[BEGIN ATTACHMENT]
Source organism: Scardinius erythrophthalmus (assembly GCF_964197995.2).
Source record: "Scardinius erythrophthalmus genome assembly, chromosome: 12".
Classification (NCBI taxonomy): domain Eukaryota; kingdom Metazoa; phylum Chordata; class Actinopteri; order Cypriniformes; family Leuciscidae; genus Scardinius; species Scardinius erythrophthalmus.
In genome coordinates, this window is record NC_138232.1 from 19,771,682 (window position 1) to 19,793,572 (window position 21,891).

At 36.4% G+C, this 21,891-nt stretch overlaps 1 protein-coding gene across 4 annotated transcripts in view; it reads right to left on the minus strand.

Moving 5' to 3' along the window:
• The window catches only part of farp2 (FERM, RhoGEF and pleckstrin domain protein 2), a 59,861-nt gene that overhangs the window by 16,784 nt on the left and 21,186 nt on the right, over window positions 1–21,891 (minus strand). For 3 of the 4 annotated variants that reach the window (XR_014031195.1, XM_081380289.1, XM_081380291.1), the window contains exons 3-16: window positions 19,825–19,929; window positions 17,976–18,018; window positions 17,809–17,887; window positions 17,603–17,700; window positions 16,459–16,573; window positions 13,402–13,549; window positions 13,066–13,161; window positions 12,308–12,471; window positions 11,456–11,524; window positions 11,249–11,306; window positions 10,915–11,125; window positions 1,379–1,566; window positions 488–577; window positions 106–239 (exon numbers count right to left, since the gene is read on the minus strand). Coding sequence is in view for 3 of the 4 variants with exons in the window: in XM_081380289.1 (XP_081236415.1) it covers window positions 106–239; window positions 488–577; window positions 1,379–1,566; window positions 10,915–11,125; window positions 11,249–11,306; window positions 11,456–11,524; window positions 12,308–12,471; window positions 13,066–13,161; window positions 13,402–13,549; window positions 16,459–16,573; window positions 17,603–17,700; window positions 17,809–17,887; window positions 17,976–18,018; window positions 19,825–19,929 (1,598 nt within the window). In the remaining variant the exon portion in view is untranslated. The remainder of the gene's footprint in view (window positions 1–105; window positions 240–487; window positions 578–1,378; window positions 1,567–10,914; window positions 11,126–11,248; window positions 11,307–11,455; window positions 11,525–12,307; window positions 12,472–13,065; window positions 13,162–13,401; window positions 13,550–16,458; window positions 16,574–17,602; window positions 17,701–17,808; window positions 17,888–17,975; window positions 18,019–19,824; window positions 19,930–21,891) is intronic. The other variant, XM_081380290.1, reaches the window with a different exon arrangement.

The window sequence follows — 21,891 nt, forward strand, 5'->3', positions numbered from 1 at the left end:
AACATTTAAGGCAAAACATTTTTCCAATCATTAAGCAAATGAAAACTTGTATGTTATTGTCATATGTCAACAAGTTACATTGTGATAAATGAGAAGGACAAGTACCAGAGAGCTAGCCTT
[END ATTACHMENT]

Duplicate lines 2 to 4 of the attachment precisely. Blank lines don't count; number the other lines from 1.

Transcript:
Source record: "Scardinius erythrophthalmus genome assembly, chromosome: 12".
Classification (NCBI taxonomy): domain Eukaryota; kingdom Metazoa; phylum Chordata; class Actinopteri; order Cypriniformes; family Leuciscidae; genus Scardinius; species Scardinius erythrophthalmus.
In genome coordinates, this window is record NC_138232.1 from 19,771,682 (window position 1) to 19,793,572 (window position 21,891).